Mention marriage, and the mantra "You have to work at it" is certain to arise. Actually, the advice is unnecessary since married folk are constantly working at 'it'- 'it' being one's spouse. We want our spouse to believe, act, talk and behave as we believe, act, talk and behave. Successfully managing our own life, we want to make our spouse enjoy that success as well. Unfortunately (and, of course, unreasonably), one's spouse is also working hard at 'it,' namely us. "Why don't you ..." is regular refrain, meaning, why don't you do it the right way - my way.
"No, no," the purveyors of "you have to work at it" will say. 'It' is not the other person. 'It' is the relationship that needs attention - communicating with each other, understanding the planetary differences between men and women, or seeing a marriage counselor. Yet, the millions of books on these subjects and the millions of hours of counseling have not put a dent in the divorce rate (one researcher found that two years after counseling, only 11-18 percent of couples had a better marriage as a result of marriage therapy).
If not one's spouse or the relationship, what is there left on which to work? There is oneself. I have come to believe that the 'it' we most need to work on is ourselves.
To progress in one's profession means increasing competence and self-confidence. To become more skilled at a sport or hobby requires increasing skill and knowledge. To a large extent, any success depends on the self that we bring to an endeavor. Marriage is not different. A fully mature newly-married thirty year old, still stuck with that maturity level twenty years later, is a relationship disaster.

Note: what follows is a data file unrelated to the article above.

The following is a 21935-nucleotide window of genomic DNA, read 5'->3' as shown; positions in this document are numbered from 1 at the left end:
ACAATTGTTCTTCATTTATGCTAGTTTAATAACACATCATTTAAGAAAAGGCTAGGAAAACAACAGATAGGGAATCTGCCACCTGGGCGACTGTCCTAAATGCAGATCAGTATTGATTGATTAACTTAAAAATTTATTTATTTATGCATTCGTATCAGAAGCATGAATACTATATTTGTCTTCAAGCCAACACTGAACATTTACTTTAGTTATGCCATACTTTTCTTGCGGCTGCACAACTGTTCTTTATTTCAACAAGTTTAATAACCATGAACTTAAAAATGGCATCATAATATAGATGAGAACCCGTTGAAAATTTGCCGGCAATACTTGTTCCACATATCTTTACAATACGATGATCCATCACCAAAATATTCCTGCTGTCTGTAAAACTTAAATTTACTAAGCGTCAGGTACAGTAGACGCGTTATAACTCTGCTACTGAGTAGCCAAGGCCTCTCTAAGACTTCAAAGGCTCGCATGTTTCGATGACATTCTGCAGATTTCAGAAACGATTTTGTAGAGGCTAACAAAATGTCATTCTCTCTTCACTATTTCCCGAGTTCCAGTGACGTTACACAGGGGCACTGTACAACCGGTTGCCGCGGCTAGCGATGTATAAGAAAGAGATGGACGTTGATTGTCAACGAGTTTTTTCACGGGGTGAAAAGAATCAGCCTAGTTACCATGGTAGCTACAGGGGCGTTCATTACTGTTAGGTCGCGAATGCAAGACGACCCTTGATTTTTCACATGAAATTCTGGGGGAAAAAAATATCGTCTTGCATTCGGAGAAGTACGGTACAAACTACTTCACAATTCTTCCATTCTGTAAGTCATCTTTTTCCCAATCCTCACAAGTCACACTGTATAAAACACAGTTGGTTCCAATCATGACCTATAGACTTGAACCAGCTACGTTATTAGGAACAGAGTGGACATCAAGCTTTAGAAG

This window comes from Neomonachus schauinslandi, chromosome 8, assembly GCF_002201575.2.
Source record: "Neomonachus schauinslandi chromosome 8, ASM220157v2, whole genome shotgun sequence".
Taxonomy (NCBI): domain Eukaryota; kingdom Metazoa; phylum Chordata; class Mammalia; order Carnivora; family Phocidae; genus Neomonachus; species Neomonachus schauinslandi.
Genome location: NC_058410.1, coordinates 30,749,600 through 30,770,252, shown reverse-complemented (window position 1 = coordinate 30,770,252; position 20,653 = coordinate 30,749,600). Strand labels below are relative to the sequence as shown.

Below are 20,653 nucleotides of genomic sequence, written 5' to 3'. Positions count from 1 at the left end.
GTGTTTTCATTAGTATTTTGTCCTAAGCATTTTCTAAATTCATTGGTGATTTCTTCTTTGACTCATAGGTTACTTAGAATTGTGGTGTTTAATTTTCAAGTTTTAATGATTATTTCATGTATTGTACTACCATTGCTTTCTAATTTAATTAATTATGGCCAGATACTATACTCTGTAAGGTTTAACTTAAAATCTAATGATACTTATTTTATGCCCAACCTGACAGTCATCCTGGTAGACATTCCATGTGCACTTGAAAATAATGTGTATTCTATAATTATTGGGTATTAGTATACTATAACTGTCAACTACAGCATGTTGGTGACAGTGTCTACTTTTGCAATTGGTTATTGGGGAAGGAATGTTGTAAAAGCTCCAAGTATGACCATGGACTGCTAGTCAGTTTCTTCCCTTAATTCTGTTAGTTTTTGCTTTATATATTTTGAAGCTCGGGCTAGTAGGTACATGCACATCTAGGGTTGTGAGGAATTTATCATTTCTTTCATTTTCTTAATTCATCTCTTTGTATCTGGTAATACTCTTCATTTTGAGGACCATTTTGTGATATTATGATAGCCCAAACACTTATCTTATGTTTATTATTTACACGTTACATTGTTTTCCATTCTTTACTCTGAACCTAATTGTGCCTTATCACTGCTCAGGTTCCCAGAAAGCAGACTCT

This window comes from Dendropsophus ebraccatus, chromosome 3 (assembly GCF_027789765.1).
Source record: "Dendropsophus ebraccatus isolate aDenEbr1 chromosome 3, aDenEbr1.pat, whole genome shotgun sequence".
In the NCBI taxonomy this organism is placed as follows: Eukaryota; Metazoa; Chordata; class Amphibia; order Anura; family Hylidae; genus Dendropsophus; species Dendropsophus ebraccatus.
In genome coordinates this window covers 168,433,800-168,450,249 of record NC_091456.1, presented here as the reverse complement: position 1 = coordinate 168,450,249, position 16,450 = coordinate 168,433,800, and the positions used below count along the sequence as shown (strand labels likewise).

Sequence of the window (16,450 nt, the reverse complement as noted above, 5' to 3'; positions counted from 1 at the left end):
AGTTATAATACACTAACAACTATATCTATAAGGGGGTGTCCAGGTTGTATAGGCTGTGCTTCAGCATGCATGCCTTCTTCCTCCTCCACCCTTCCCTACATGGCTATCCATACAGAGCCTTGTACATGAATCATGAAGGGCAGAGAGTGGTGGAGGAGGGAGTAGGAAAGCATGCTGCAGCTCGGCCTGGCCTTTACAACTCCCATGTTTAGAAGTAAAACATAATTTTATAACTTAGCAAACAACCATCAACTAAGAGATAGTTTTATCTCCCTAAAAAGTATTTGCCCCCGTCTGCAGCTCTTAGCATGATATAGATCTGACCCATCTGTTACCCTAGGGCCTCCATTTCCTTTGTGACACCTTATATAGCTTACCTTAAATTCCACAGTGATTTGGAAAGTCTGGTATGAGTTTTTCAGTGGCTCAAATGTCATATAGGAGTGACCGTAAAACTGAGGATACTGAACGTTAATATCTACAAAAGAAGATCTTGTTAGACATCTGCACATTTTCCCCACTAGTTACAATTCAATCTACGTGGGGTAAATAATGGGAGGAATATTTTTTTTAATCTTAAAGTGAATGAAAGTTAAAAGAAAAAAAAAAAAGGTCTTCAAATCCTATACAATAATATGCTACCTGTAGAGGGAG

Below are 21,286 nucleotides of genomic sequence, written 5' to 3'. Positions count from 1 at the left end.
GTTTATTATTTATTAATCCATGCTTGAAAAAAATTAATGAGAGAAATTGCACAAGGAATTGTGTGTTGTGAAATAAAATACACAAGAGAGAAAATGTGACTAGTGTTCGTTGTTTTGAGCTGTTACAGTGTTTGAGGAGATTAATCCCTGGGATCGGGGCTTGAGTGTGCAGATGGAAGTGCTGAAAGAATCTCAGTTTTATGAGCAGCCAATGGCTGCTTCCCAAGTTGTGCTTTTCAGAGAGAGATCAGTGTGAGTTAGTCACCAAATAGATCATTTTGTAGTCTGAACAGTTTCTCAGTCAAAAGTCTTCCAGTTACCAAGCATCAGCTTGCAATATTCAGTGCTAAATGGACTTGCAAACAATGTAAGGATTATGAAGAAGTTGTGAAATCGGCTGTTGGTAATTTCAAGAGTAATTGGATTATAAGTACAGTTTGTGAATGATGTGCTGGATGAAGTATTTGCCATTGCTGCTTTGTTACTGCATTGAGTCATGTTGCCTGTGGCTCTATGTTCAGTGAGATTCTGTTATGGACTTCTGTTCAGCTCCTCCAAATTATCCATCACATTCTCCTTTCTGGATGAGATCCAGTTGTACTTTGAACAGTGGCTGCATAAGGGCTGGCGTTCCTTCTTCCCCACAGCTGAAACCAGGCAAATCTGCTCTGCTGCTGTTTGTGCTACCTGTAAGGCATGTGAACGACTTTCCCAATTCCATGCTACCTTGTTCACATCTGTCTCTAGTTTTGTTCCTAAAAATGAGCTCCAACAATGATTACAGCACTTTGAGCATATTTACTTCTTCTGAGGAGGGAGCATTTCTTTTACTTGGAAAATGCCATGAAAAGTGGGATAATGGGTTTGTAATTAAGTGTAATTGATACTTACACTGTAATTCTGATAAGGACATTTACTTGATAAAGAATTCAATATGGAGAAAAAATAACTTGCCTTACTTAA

Nowhere do we have greater opportunity to mature than in our intimate relationship with spouse (and children). They are the clearest mirror in which we view ourselves. When an unflattering self-image confronts us, we tend to blame the mirror, the other person. Another option is to pause, take stock, and accept the challenge to change and grow. Far, far too often, we lose courage and choose to stay stuck in the patterns of the past. Far, far too often we choose immaturity and blame the other person for "holding us back."
Our fear of personal growth means that we also resist growth in our spouse, for change in our intimate other means we have to alter ourselves. We find it easier to engage with the 'familiar' other than a 'changed' other. "You've changed" ought to be an expression of delight instead of an accusation of betrayal.
Essayist Lynn Darling wrote that marriage is "an intricate pattern of consideration and savagery that only two human beings moving together through time can produce." Without change, we find not only that 'familiarity breeds contempt' but also boredom, disinterest and indifference.
The real work of marriage is the decision we make about ourselves. Will we choose to grow, and will we allow growth in the other? Will we choose to be fully mature at whatever chronological age we find ourselves? When we know the proper 'it,' we find marriage does take a lot of work.